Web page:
319 Mary Saltonstall to Wadsworth and Colman

    [N. London April 22 1725]

    Reverend Gentlemen

    The [Person?] that brought your letter has been sick, which accounts such a delay that I received it but last night; have acording to your desire inspected the clause of the will, which is only this Item: I give to Harvard Colledge one hundred pounds in bills of creditt; or money as it passes when paid and that it be paid in a year after my decease. This is all that is said of it, with one other direction. I am ashamed my poor scribles shod appear before the gentlemen of the Corporation, though none more corect than yourselves, yet I can depend on your friendship and candour. Please to give my humble servise to them, your great and undiserved complement to me, I am forced to pass over in silence. And how near soever in affection as well as relation the gentleman was who is the subject of this Corespondence, I dare do no other than joyne with you and desire to be humble before god and man that I made so poor an improvement of his conversation while I had the advantage of it, which the holy god has now bereaved me of. And I have reason to fear that it is in anger for my neglect. I intreat your Prayers that I may make a better use of his afflicting hand, under which I shall go mourning all the rest of my few dayes; and that I may be directed and preserved in my way to you which with gods leave I purpose in a short time; the sickness here is abated; I wish it maynt find its way to you; it seems to go along.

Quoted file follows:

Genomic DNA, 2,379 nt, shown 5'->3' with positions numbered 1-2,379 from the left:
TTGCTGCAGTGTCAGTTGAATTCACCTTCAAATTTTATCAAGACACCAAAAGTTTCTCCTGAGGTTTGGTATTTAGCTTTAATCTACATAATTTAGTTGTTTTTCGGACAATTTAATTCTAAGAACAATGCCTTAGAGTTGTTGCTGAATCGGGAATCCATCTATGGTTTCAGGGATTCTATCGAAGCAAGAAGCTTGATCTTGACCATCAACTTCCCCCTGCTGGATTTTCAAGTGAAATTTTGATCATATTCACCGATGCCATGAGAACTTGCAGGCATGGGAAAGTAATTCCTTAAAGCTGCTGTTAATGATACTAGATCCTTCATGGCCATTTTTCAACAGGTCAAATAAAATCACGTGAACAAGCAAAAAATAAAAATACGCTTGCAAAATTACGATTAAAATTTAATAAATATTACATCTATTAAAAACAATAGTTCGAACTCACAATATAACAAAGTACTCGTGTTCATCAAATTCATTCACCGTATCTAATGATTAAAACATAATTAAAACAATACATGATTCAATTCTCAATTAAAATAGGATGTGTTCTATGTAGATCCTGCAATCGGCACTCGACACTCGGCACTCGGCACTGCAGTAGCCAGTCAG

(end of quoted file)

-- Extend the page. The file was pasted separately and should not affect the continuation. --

I am Reverend Gentlemen with great

    Respects your very oblidged humble though distressed and afflicted servant

    M. Saltonstall

    To Reverend Messrs. Wadsworth and Coleman

    College Papers, 1. 71 (No. 150). This letter is from Mary, widow of Gurdon Saltonstall (A.B. 1684), Governor of Connecticut. On March 17, 1724/25 the Corporation directed Wadsworth and Colman to write to Mrs. Saltonstall, of New London, about her husband’s will; CSM Publications, xvi. 518.